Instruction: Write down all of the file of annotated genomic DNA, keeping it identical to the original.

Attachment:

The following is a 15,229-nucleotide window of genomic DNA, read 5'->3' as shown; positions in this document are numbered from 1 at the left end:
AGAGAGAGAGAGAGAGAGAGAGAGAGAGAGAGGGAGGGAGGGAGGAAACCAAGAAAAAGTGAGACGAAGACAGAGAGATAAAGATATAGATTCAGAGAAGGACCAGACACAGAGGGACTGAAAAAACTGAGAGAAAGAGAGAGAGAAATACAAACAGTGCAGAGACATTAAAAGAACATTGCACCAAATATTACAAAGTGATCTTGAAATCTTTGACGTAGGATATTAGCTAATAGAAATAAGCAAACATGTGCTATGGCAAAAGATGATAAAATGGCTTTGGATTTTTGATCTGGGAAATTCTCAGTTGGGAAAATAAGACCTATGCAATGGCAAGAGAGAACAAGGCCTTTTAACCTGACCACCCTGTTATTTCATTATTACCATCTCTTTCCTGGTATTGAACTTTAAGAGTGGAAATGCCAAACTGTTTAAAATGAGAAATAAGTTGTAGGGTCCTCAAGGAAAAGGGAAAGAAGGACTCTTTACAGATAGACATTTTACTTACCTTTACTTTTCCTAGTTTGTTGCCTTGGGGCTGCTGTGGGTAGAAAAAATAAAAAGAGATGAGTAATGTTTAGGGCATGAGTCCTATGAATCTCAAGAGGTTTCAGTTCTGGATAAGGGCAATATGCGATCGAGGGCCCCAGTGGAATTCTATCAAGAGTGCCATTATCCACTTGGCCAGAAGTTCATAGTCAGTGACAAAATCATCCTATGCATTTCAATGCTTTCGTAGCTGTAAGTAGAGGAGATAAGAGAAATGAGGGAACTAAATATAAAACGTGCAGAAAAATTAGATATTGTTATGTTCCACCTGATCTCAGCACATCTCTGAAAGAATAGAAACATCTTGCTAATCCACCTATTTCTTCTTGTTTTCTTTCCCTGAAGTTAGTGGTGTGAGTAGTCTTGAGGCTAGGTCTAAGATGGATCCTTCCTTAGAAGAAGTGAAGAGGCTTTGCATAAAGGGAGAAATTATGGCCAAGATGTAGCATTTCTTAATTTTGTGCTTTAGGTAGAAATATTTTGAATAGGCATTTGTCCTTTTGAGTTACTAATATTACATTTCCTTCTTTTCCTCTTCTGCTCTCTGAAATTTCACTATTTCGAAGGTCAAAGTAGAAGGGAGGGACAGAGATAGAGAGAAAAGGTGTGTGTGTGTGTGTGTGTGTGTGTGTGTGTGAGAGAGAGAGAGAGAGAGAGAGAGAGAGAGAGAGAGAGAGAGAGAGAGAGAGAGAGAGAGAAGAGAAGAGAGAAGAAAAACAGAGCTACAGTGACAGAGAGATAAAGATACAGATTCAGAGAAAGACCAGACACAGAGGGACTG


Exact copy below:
The following is a 15,229-nucleotide window of genomic DNA, read 5'->3' as shown; positions in this document are numbered from 1 at the left end:
AGAGAGAGAGAGAGAGAGAGAGAGAGAGAGAGGGAGGGAGGGAGGAAACCAAGAAAAAGTGAGACGAAGACAGAGAGATAAAGATATAGATTCAGAGAAGGACCAGACACAGAGGGACTGAAAAAACTGAGAGAAAGAGAGAGAGAAATACAAACAGTGCAGAGACATTAAAAGAACATTGCACCAAATATTACAAAGTGATCTTGAAATCTTTGACGTAGGATATTAGCTAATAGAAATAAGCAAACATGTGCTATGGCAAAAGATGATAAAATGGCTTTGGATTTTTGATCTGGGAAATTCTCAGTTGGGAAAATAAGACCTATGCAATGGCAAGAGAGAACAAGGCCTTTTAACCTGACCACCCTGTTATTTCATTATTACCATCTCTTTCCTGGTATTGAACTTTAAGAGTGGAAATGCCAAACTGTTTAAAATGAGAAATAAGTTGTAGGGTCCTCAAGGAAAAGGGAAAGAAGGACTCTTTACAGATAGACATTTTACTTACCTTTACTTTTCCTAGTTTGTTGCCTTGGGGCTGCTGTGGGTAGAAAAAATAAAAAGAGATGAGTAATGTTTAGGGCATGAGTCCTATGAATCTCAAGAGGTTTCAGTTCTGGATAAGGGCAATATGCGATCGAGGGCCCCAGTGGAATTCTATCAAGAGTGCCATTATCCACTTGGCCAGAAGTTCATAGTCAGTGACAAAATCATCCTATGCATTTCAATGCTTTCGTAGCTGTAAGTAGAGGAGATAAGAGAAATGAGGGAACTAAATATAAAACGTGCAGAAAAATTAGATATTGTTATGTTCCACCTGATCTCAGCACATCTCTGAAAGAATAGAAACATCTTGCTAATCCACCTATTTCTTCTTGTTTTCTTTCCCTGAAGTTAGTGGTGTGAGTAGTCTTGAGGCTAGGTCTAAGATGGATCCTTCCTTAGAAGAAGTGAAGAGGCTTTGCATAAAGGGAGAAATTATGGCCAAGATGTAGCATTTCTTAATTTTGTGCTTTAGGTAGAAATATTTTGAATAGGCATTTGTCCTTTTGAGTTACTAATATTACATTTCCTTCTTTTCCTCTTCTGCTCTCTGAAATTTCACTATTTCGAAGGTCAAAGTAGAAGGGAGGGACAGAGATAGAGAGAAAAGGTGTGTGTGTGTGTGTGTGTGTGTGTGTGTGTGAGAGAGAGAGAGAGAGAGAGAGAGAGAGAGAGAGAGAGAGAGAGAGAGAGAGAGAGAGAGAAGAGAAGAGAGAAGAAAAACAGAGCTACAGTGACAGAGAGATAAAGATACAGATTCAGAGAAAGACCAGACACAGAGGGACTG